Administration, GAO clash in turf war
GAO denied SBA’s request to reconsider bid protest decisions that prioritize HUBZone businesses
- By Matthew Weigelt
- Jul 17, 2009
The Government Accountability Office last week refused to reconsider its rulings that give priority to small businesses located in Historically Underutilized Business Zones (HUBZones) when setting aside contracts.
Now, experts say, the decision could lead to a struggle over who’s in charge. The Obama administration can disregard GAO rulings on bid protests — they are only recommendations — but if it does, it will be rejecting a clear directive in legislation, a former top acquisition official said.
The administration’s concerns come from a May 4 ruling on a protest by Mission Critical Solutions, a HUBZone company. GAO ruled that in making a sole-source award to an Alaskan native corporation, the Army didn’t consider whether at least two HUBZone businesses would be able to bid on an information technology contract. The Army awarded the one-year, $3.45 million sole-source contract to Copper River Information Technology.
The Small Business Administration and Office of Management and Budget Director Peter Orszag say GAO overreached its authority. GAO’s rulings are not binding on federal agencies and are contrary to SBA regulations, Orszag wrote in a memo released to agencies July 10. Orszag told contracting officers to consider the three types of small businesses as equals until a legal review is finished.
GAO based its decision on the Small Business Reauthorization Act of 1997, which states that agencies must determine situations in which two or more HUBZone companies can compete for a given contract and open it to competition if that is the case. Congress didn’t create the same mandate for companies in other small-business categories, including the 8(a) program or companies owned by service-disabled veterans.
Robert Burton, former deputy administrator at the Office of Federal Procurement Policy and now partner at Venable law firm, said the law is clear, and the administration's argument for disregarding the plain language is weak.
“The ‘shall’ and the ‘may’ have very, very distinct differences,” he said. “You've got to live by the ‘shall.’”
GAO last week denied SBA’s request to reconsider recent bid protest decisions that prioritize HUBZone businesses. SBA’s request “is denied where newly raised information fails to show that our prior decision contains any errors of fact or law,” GAO’s acting general counsel Daniel Gordon wrote.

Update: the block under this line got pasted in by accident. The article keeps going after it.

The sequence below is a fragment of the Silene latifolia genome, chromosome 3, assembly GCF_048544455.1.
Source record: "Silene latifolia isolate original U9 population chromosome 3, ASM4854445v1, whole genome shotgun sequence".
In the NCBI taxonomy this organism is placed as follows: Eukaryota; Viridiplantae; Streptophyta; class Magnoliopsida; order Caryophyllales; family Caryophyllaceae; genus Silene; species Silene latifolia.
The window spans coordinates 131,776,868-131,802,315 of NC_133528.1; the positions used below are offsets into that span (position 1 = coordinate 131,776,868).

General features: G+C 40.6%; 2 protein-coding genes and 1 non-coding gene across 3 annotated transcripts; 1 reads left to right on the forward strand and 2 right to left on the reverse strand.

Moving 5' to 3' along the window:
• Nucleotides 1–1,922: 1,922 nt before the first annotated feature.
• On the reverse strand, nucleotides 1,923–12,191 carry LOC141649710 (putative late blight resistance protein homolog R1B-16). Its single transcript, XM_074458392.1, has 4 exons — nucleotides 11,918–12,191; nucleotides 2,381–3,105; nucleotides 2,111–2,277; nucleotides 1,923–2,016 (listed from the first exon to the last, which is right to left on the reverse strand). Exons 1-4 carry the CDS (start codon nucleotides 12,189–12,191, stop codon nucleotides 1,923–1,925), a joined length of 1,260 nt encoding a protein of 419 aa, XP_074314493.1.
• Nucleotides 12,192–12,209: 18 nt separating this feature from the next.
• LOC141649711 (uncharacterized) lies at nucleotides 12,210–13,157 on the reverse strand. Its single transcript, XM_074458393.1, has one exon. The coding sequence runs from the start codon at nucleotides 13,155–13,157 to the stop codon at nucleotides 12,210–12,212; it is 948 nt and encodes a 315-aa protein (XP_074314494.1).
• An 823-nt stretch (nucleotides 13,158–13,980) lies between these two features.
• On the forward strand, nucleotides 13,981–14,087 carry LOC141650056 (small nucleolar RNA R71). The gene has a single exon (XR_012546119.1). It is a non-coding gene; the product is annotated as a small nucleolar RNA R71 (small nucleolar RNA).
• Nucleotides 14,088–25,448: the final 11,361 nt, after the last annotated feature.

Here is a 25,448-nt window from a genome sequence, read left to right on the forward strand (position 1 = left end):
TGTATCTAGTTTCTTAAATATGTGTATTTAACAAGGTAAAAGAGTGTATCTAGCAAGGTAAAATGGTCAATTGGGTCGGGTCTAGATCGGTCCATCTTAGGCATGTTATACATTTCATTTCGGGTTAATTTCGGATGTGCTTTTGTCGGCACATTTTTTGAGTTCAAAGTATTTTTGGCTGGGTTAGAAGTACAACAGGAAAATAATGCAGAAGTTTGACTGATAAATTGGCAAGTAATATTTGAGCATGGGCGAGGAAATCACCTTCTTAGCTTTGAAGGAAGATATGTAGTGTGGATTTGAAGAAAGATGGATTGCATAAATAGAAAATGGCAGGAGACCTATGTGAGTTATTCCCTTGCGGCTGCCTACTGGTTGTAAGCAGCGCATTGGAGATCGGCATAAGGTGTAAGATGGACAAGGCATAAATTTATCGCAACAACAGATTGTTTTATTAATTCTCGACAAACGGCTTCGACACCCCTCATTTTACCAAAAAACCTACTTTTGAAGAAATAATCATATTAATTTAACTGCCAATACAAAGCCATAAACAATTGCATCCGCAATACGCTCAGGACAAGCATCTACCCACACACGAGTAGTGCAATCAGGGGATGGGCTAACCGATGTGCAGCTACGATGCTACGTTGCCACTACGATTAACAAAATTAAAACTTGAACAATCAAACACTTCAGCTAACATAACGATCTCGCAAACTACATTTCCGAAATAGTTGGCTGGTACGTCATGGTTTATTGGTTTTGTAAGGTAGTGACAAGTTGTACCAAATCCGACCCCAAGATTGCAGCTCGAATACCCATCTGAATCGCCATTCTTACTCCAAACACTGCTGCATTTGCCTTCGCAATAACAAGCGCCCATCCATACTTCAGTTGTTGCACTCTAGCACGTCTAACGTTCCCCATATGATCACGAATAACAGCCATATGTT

In its May 4 ruling, GAO said SBA’s view of the three categories of small businesses doesn’t match law. “We do not think SBA’s regulatory implementation of HUBZone and 8(a) statutes is reasonable since it fails to give effect to mandatory language of the HUBZone statute,” GAO officials wrote.
Guy Timberlake, chief visionary and chief executive officer of the American Small Business Coalition, said GAO’s rulings keep agencies from reaching their small-business contracting goals — or reaching many small companies.
“OMB is making a righteous attempt to set things right where there is clearly an unsynchronized set of rulings,” said John Moliere, an advocate for service-disabled veterans and president of Standard Communications.
Moliere said a hastily drawn up bill could come as a result of this issue, and he is unsure if it would set things straight.
However, the language in the legislation wasn’t an accident, Burton said. The attorneys who draft legislation are aware of the difference between “shall” and “may."
He said the word "shall" likely was a compromise to temper lawmakers who didn’t get their way. Making changes to the law “is not just a minor technical correction,” he said. It instead would be a full-fledged fight to pass the bill.
“I don’t think it was a mistake that the words are what they are,” Burton said.
However, the Senate Small Business Committee offered its interpretation of the provision. It noted in its committee report from 1997 on the authorization bill “that the HUBZone program is not designed to compete with SBA’s 8(a) program.”
“This legislation places a HUBZone small-business concern at the same level of contracting preference as an 8(a) small business concern,” the report states. The bill gives the contracting officer the flexibility to decide whether to set aside the contract for the HUBZone program or the 8(a) program.
Nevertheless, Burton said, the committee report doesn’t trump the legislative language.
Matthew Weigelt is a freelance journalist who writes about acquisition and procurement.